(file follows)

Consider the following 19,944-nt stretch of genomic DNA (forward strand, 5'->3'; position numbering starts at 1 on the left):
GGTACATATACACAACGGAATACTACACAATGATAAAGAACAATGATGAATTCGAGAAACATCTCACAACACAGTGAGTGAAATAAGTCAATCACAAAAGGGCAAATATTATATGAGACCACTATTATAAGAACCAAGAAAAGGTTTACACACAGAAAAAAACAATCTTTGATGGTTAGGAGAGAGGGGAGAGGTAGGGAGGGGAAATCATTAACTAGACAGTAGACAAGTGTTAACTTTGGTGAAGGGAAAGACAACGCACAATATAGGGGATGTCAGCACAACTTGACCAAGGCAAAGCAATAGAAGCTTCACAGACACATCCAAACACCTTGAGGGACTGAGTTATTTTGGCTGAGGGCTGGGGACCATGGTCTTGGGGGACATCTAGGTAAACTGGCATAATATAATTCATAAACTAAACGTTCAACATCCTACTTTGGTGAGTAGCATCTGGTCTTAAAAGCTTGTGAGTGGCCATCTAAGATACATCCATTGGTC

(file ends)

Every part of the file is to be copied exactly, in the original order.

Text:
Consider the following 19,944-nt stretch of genomic DNA (forward strand, 5'->3'; position numbering starts at 1 on the left):
GGTACATATACACAACGGAATACTACACAATGATAAAGAACAATGATGAATTCGAGAAACATCTCACAACACAGTGAGTGAAATAAGTCAATCACAAAAGGGCAAATATTATATGAGACCACTATTATAAGAACCAAGAAAAGGTTTACACACAGAAAAAAACAATCTTTGATGGTTAGGAGAGAGGGGAGAGGTAGGGAGGGGAAATCATTAACTAGACAGTAGACAAGTGTTAACTTTGGTGAAGGGAAAGACAACGCACAATATAGGGGATGTCAGCACAACTTGACCAAGGCAAAGCAATAGAAGCTTCACAGACACATCCAAACACCTTGAGGGACTGAGTTATTTTGGCTGAGGGCTGGGGACCATGGTCTTGGGGGACATCTAGGTAAACTGGCATAATATAATTCATAAACTAAACGTTCAACATCCTACTTTGGTGAGTAGCATCTGGTCTTAAAAGCTTGTGAGTGGCCATCTAAGATACATCCATTGGTC